The sand martins have returned to Woodstown Strand, dreamy with memory and promise – back from Africa bringing our summer with them. Myself and herself (a local) have an early walk on the beach before I head for Thurles and it’s lovely to see a few pairs swirling around the high sandy cliffs near the Carraig.
Not leaving from home seems strange, without the usual rituals of a championship breakfast, newspaper, clothes, tickets, money, dithering, pickup points and times, diesel, fellow-travellers and discussions.
But the white and blue is flying high in Déiseland and it’s great to see.
My first Wexford strawberry stalls of summer on the Dunmore Road. I drive down the Waterford quays and over the Suir into Kilkenny, a county famous for its marble. I head north along the motorway. An unfamiliar pilgrim path, but all roads lead to Thurles when the Munster Hurling Championship rolls back into our sightlines. And it’s Mayday; Bealtaine of old; the first day of summer; my father’s favourite month; the month of light and warmth and hope.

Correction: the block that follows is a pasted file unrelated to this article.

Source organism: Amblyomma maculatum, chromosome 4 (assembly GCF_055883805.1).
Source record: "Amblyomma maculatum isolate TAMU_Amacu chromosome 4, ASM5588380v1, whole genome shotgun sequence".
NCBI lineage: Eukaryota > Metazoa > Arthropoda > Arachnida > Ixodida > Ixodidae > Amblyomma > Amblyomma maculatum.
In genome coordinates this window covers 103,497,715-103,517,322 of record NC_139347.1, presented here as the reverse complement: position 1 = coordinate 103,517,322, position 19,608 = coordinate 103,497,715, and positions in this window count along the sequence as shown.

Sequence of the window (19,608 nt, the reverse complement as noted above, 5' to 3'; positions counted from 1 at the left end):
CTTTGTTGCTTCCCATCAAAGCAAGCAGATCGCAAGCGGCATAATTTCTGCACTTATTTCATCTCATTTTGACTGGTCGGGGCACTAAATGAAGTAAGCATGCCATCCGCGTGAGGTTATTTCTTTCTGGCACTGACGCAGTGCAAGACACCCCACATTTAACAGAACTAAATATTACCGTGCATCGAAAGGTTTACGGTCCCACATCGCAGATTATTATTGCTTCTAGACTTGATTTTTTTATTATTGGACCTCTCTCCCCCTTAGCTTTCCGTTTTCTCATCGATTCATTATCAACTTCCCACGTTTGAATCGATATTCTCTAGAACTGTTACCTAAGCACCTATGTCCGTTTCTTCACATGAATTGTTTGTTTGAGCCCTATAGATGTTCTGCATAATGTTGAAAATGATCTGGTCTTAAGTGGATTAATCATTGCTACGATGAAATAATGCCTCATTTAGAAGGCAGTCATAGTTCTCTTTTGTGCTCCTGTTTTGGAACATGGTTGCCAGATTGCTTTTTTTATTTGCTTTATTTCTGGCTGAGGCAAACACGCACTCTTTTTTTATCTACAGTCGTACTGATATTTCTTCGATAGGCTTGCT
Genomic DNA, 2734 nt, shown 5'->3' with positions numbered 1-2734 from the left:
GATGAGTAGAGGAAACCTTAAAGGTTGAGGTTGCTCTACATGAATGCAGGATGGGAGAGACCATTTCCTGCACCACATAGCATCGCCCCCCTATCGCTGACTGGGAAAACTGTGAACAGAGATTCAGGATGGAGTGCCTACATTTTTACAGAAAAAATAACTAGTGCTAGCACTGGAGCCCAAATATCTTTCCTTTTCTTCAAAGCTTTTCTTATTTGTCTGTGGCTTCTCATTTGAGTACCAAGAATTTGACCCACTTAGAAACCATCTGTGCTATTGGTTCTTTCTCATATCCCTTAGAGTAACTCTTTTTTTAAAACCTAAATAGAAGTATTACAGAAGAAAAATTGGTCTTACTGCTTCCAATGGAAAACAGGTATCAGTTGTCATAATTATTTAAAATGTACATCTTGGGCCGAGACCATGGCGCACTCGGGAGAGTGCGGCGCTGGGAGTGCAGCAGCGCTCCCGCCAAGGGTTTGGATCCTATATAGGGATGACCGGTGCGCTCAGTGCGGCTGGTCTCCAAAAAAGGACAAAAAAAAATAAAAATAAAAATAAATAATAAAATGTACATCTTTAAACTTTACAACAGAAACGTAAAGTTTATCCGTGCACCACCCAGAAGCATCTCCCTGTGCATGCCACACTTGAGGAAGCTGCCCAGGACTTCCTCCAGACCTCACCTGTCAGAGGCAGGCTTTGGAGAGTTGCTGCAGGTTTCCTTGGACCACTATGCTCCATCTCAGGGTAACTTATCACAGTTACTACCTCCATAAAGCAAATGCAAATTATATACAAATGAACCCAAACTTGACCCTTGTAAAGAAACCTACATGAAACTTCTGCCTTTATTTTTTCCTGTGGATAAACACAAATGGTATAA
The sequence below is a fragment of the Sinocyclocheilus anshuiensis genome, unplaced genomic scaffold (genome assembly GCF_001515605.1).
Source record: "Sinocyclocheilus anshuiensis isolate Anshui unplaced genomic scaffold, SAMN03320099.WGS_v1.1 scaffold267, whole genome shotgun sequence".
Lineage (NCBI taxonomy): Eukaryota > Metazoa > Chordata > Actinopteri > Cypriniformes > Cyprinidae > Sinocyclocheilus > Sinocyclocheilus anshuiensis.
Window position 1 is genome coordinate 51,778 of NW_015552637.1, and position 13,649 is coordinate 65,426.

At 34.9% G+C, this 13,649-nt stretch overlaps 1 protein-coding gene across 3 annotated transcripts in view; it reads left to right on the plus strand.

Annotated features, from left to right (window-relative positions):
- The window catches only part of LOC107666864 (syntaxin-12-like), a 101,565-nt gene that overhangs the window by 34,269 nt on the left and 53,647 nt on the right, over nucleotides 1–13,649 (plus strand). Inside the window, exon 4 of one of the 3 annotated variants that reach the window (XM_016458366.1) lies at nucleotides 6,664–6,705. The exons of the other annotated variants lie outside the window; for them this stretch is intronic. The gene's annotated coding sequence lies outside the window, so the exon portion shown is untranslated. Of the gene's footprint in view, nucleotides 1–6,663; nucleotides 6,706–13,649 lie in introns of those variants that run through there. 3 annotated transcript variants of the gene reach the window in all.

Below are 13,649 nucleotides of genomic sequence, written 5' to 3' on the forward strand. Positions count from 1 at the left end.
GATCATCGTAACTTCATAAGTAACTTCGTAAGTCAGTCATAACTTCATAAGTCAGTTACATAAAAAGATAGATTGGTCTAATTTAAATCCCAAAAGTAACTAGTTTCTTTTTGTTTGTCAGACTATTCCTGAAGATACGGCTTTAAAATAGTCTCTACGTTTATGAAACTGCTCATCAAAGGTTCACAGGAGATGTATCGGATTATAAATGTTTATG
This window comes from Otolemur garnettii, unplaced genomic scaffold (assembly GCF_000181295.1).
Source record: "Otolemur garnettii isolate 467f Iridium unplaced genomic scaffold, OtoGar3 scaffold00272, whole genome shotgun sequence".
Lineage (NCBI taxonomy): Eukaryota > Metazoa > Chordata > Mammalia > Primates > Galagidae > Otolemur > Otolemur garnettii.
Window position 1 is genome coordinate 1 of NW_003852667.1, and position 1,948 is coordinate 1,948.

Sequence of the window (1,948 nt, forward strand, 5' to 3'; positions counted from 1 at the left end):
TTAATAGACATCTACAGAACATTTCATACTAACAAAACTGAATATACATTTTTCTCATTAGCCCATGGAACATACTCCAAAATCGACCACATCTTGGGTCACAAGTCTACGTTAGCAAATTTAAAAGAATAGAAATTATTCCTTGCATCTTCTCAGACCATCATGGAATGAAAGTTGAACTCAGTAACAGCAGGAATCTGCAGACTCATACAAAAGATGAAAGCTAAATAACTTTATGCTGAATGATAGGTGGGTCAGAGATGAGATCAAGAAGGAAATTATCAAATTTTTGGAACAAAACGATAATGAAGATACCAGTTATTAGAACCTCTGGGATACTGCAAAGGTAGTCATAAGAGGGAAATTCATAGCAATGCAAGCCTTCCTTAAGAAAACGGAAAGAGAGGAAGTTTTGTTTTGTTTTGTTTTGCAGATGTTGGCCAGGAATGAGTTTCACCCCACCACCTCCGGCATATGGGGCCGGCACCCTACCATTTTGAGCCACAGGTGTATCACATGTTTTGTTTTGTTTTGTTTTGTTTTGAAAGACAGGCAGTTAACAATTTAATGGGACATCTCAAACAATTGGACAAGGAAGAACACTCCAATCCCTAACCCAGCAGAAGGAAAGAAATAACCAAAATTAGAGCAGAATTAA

Gorse and whitethorn are speckling the fields of south Leinster. The horse chestnut is in full flower.
Outside Freshford I see something strange: a buzzard hovering like a kestrel, its huge wings fanning. Full of menace like Limerick forwards ready to pounce on a loose short puck out.
Obviously I can’t tell you our normal surreptitious route and entry point into Thurles, which cuts miles from the walk to the stadium and hours from the car journey. Everybody has their own ‘secret’ way, forged in the fires of bitter experience – read The Lord of the Rings about Frodo and Samwise’s unwise navigational choices trying to get to an Under 21 semi-final in Mordor Park and you’ll get the idea.